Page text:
I want to jot a few things down.*
Awhile back I decided to shift to a much looser style of schooling; enough of a change that we ended up getting labeled as unschoolers at one point. I still don’t think it was quite enough to merit that name, but I had definitely lightened the load on my kids and was holding my breath to see what might happen.
Three days ago I went in to say goodnight to my twelve-year-old daughter. She was sitting up in bed, alert and attentive, ready to Talk. Like, Big Talk.
“So, you know how you asked us a few days ago if there was anything we’d change up in school? I’m thinking I really want to do Seterra again. I’m not very good at geography and I really need the practice. Also, I want to start another typing program, because I’m really slow.”
I tried not to let my mouth hang open in shock as she rattled off a handful of other ideas. Um, yes….of course, you can add all those things to your school.
Here’s the really funny part.
The next morning, older brother walks by and sees her on the computer. “Whatcha doin’?”
Now, this is the kid who used to curl up with our Rand McNally Road Atlas for leisure reading when he was seven, so the “fun!” didn’t really surprise me. But later that morning, he asked me, “Hey–can I play on Seterra?”
And so it goes.
The fourteen-year-old, still crawling out from the black abyss that is depression, has been spending his time writing, planning, and finally recording a podcast with his dad. He’s diving into editing this thing while still creating plans for the next three they want to do–and sister has been invited as a guest host for one. He’s actually attending a creative writing class led by another homeschool mom; he went twice (our agreed definition of “trying it out”) and decided he wanted to stay.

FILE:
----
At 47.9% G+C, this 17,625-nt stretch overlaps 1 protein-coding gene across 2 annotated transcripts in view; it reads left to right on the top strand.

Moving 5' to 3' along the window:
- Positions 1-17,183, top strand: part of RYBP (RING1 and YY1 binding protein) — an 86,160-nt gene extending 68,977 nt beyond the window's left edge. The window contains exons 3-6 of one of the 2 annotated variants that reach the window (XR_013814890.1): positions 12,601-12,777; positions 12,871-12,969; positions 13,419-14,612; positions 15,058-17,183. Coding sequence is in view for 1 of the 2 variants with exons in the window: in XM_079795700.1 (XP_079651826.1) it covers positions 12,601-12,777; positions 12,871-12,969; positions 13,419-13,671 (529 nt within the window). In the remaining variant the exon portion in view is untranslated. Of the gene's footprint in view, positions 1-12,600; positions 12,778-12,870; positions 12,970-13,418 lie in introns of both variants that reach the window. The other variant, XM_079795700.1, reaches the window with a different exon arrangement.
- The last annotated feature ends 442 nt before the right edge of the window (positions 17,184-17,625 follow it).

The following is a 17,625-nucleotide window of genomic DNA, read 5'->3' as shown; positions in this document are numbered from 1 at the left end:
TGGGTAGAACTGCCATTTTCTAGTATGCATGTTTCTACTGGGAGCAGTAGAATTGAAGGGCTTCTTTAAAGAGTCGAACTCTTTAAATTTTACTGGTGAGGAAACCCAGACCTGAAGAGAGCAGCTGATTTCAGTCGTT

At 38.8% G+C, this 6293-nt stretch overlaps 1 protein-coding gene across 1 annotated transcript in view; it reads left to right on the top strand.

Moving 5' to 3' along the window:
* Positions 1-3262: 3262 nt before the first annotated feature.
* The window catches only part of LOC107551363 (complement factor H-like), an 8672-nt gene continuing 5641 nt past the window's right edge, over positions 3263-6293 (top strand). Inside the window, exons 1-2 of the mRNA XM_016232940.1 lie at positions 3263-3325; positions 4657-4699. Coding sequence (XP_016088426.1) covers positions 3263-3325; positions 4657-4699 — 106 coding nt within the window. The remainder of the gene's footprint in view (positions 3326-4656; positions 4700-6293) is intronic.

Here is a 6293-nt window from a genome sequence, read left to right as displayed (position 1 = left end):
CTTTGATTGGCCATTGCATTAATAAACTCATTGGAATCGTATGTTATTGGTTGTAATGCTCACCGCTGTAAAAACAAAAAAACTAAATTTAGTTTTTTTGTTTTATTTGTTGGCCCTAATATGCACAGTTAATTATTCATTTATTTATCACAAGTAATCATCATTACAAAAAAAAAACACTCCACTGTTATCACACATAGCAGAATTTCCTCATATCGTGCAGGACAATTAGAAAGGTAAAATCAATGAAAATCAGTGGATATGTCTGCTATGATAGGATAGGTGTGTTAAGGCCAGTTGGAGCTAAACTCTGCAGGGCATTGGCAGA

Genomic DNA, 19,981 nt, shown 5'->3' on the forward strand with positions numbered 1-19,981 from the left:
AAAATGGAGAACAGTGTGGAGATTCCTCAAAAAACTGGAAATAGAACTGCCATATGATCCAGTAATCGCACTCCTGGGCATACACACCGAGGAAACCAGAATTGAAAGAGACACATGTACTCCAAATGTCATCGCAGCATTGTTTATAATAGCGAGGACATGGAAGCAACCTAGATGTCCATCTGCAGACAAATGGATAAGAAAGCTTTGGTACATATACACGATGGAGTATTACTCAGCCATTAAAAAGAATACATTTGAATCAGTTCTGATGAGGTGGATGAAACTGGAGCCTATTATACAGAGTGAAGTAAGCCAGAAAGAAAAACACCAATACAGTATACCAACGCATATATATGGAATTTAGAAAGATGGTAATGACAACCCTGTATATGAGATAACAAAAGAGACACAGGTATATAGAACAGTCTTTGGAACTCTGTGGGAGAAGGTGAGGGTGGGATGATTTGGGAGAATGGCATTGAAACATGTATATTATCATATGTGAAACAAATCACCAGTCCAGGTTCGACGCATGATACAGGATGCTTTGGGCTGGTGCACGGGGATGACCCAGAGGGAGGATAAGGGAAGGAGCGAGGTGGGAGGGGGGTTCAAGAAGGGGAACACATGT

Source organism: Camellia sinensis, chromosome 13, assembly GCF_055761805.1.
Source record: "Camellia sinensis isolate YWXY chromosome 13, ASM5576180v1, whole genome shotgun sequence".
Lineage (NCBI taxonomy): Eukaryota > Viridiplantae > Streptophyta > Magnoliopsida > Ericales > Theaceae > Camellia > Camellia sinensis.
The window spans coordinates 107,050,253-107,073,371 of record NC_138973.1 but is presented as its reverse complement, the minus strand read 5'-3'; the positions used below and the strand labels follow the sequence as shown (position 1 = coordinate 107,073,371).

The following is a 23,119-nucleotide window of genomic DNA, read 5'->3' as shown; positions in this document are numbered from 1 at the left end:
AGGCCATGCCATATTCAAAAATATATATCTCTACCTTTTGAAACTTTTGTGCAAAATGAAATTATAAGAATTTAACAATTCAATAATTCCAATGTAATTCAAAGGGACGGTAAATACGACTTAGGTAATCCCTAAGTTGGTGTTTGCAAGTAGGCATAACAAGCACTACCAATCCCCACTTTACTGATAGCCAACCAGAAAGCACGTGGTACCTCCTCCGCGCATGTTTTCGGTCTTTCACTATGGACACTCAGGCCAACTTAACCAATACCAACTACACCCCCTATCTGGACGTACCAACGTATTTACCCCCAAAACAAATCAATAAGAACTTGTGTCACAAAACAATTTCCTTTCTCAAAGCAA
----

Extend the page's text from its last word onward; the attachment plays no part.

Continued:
Oh, and the US map I bought, thinking it would be fun to mark where the cousins live, now that my sister and her family are back in the States. Which quickly morphed into, “Let’s mark all the places we’ve been!,” an event that was so turbo-charged I couldn’t even get any good photos. Then my son asked to play a game of Scrambled States of America, “to celebrate the new map.” The next step was him mapping out his dream roller coaster road trip, drawing lines all over the eastern half of the states, hitting all the parks I’ve never heard of.
Yes, we’re still doing some “real” school in here, too. But right now this is a pretty fun ride.
*I wrote this post back in January, when the bigs were still 14- and 12-years old. I stumbled across it today, thankful for the reminder and grateful that I took the time to write this note to myself. Because I DID forget.